Over the last ten year or so, the employment protections afforded to disabled Americans have shrunk as a result of federal-court decisions (notably the Supreme Court's decisions in Sutton v. United Airlines, 527 U.S. 471 (1999) and Albertson's, Inc. v. Kirkingburg, 527 U.S. 555, 565 (1999) focusing on who is a "qualified individual with a disability" and what is an "impairment." The gist of the rulings is that a person is not disabled for purposes of the ADA if the person can eliminate substantial limitations on major life activities by mitigating measures such as drugs, devices, and coping mechanisms. The National Council on Disability has a nice summary of the role of mitigating measures in ADA cases.
The House of Representatives recently passed a bill (HR 3195) to revamp some of the statutory language of the ADA in order to undo what the Court has done with Sutton and Kirkingburg. Both major-party presidential candidates have indicated their support (scroll down to "Broader scope for disabilities act") for such legislation, so maybe it has a chance of enactment.
Hey, didja know Michelle Obama's dad has MS? It's too bad that the causes of disabled Americans are fragmented into individual "disease lobbies," but wouldn't it be great to have someone in the White House who knew first-hand what it's like to live with MS?
Monday, July 28, 2008
A while back, I mentioned that my neurologist was conducting a small study to see if ingesting the eggs of teensy little worm might benefit MS patients. It's been pretty well-documented that such intention infections have immunomodulatory effects, and now a recent study has identified specific effects that hold promise for MS. Snip:
Helminth infections in MS patients created a B-cell population producing high levels of IL-10, dampening harmful immune responses through a mechanism mediated, at least in part, by the ICOS-B7RP-1 pathway. The IL-10-producing B-cell phenotype detected expressed high levels of CD1d and was similar to the one observed in mature naive B2 cells (namely, CD11b(-), CD5(-), CD27(-), and IgD+). Moreover, B cells isolated from helminth-infected MS patients also produced greater amounts of brain-derived neurotrophic factor and nerve growth factor compared with those of normal subjects, T. cruzi-infected subjects, P. brasiliensis-infected subjects, or uninfected MS patients, raising the possibility that these cells may exert a neuroprotective effect on the central nervous system.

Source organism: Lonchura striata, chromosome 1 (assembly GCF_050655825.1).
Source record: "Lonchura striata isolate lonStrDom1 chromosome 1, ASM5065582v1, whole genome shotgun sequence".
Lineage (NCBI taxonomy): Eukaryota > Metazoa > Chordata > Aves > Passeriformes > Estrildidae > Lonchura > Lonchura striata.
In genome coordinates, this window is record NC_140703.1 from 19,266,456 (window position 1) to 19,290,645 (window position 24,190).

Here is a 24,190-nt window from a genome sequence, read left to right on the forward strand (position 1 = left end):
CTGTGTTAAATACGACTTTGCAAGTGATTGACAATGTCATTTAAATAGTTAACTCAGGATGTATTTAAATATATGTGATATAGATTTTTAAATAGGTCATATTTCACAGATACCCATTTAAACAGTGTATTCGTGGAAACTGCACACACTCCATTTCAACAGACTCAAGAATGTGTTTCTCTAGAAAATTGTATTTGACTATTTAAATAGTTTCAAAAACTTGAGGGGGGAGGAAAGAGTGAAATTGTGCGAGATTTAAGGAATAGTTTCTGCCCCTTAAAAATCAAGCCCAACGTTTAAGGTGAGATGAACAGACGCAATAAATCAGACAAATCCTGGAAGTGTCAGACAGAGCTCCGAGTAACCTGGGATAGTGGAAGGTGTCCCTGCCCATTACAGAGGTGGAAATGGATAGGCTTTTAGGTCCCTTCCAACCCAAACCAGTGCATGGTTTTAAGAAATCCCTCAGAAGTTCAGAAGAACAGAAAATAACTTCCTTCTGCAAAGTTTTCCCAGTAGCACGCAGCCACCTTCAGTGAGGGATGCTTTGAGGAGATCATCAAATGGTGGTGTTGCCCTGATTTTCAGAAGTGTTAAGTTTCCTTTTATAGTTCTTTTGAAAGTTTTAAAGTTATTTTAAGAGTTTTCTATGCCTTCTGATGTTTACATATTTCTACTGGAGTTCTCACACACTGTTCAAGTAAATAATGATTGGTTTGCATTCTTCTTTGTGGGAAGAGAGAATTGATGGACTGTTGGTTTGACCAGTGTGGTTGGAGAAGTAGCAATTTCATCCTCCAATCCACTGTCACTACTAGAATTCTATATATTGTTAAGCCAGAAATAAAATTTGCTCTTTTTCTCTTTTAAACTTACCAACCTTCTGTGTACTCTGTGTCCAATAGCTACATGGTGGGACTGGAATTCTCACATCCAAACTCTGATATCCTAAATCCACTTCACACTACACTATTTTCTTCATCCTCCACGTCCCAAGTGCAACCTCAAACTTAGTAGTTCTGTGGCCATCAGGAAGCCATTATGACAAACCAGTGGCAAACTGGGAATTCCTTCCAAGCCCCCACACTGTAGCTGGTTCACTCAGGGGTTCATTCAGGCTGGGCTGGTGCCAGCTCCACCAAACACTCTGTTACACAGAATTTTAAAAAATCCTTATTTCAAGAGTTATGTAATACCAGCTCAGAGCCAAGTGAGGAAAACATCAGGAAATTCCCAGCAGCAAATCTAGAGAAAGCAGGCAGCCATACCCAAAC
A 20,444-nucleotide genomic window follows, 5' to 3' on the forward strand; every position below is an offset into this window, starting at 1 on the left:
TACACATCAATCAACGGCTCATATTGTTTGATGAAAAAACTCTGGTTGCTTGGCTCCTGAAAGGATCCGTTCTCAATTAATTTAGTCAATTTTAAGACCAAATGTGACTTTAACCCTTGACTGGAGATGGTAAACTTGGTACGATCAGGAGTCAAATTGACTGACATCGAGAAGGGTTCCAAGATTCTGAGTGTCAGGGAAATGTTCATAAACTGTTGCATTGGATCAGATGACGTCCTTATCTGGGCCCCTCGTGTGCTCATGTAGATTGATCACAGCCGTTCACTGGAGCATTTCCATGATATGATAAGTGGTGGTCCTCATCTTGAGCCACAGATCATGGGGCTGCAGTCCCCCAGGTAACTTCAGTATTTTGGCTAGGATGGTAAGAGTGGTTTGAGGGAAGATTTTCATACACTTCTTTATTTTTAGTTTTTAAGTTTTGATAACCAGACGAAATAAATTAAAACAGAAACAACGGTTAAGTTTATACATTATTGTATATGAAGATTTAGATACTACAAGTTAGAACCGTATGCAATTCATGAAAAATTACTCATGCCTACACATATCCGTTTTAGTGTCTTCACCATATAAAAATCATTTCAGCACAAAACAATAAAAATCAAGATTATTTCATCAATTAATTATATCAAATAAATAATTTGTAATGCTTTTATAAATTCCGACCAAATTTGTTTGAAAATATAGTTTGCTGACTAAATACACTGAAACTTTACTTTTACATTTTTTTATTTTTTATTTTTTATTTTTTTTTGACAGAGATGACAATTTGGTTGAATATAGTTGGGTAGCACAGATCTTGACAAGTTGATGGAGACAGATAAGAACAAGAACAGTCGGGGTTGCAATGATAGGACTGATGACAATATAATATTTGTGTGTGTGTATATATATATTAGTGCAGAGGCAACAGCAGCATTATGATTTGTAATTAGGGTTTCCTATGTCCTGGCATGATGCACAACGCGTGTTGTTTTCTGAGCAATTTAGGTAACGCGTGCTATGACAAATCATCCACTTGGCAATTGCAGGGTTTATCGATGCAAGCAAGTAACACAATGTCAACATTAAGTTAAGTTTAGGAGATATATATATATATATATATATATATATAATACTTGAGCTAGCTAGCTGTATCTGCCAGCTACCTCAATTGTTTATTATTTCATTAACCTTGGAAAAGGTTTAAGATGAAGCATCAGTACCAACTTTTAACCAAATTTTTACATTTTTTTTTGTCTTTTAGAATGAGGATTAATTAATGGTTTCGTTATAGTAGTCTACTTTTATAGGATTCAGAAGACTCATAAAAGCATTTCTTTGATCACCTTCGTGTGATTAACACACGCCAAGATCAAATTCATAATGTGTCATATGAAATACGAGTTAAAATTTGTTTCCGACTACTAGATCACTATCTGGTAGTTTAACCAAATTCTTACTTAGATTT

Thursday, July 24, 2008
NPR has been airing stories comparing the American health care system to systems in other countries. This morning, a story used MS as a way of illustrating the differences between the US and the UK. Here's the gist: In Britain, Linda starts having odd feelings in her legs. Her GP refers her to a specialist, who promptly orders an MRI and other tests, which are performed the same day. Linda starts taking Copaxone, though the NHS does not cover it at the time. Later, the NHS approves Copaxone and refunds Linda's out-of-pocket costs. Her only complaint is that she has to pay for physical therapy. In the US, Jeffrey gets diagnosed with MS and loses his job due to disability. With no job, Jeffrey has no health insurance and can't afford his meds. He loses his house and declares banko. His doctors don't take Medicaid, and he ends up in the 2-year waiting period before Medicare will kick in. He attempts suicide, but fails. He now has coverage through his wife's employer, but it isn't as good as what he had when he was working.
Lucky Linda. Lucky Doug, too: I was studying in the UK when I developed the numbness in my legs that sent me to a GP, who sent me to a neurologist.
Every weekday, I silently curse the alarm clock when it goes off at 6. Then I thank my lucky stars that I'm lucky enough to still be working.